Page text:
A vintage World War II B-17 bomber, dubbed the “Liberty Belle,” crashed and burned this morning in a cornfield outside Chicago.
The Boeing aircraft, commonly referred to as a “Flying Fortress,” took off from the Aurora Municipal Airport around 9:30 AM and was forced to make an emergency landing after the pilot reported an engine fire.
According to the Chicago Tribune, one witness saw the pilot set the plane down in a gap between a relay tower about 60 to 70 feet high and a line of trees 25 to 30 feet high.
“He did a great job,” said Jim Barry, a local who was sitting in his home when he heard the B-17 flying low overhead.
Once the bomber touched down, flames started shooting as high as 50 feet in the air and engulfed the aircraft.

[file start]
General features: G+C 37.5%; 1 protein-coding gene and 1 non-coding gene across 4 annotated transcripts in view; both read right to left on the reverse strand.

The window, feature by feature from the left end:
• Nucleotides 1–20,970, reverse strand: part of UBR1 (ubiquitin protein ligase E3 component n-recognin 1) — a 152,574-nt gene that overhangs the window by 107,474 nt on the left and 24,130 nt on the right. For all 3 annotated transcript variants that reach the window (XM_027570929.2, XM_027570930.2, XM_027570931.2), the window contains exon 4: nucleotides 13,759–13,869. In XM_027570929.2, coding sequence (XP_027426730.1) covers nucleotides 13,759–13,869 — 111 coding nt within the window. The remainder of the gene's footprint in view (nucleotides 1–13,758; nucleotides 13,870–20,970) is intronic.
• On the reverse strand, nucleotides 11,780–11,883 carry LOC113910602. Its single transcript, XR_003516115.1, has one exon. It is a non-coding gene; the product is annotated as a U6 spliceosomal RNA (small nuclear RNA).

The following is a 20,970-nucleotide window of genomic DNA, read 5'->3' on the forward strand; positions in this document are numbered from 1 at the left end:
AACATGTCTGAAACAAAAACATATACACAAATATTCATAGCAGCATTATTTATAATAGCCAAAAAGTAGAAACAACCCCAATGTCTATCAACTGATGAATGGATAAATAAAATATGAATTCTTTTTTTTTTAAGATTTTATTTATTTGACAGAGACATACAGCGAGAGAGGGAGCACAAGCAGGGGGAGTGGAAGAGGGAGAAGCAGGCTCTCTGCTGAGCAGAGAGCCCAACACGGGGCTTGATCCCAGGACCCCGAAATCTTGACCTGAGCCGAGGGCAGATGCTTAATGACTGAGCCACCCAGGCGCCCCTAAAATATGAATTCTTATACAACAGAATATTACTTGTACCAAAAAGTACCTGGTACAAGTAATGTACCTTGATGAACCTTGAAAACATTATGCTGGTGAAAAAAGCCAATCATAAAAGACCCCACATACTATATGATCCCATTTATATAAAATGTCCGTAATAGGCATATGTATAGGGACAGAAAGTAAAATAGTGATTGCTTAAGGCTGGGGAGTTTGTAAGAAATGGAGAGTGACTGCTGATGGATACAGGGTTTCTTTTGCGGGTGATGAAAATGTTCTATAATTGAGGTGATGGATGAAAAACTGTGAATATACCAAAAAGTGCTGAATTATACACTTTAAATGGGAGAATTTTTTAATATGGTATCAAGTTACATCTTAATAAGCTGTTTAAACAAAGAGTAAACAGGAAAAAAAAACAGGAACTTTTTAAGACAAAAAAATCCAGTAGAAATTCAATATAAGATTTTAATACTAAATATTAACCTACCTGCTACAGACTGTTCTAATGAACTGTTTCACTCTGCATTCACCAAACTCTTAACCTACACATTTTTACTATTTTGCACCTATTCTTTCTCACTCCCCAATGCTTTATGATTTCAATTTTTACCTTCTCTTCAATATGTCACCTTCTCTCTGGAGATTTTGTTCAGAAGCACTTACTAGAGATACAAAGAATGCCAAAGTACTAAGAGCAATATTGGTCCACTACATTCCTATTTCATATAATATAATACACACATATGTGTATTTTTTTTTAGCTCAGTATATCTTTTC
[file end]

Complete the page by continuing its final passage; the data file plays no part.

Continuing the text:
Don Brooks, founder of the Liberty Foundation, the organization that spearheaded the plane’s restoration in 2004, said the seven people on board- comprised of crew members and volunteers who help with the foundation’s tours around the country- all were fortunate enough to walk away without serious injury.
“It’s a sad day but a good one in that no one was hurt. An airplane can be replaced.”
Below is footage of emergency crews working to extinguish the flames on the Liberty Belle.
via Chicago Tribune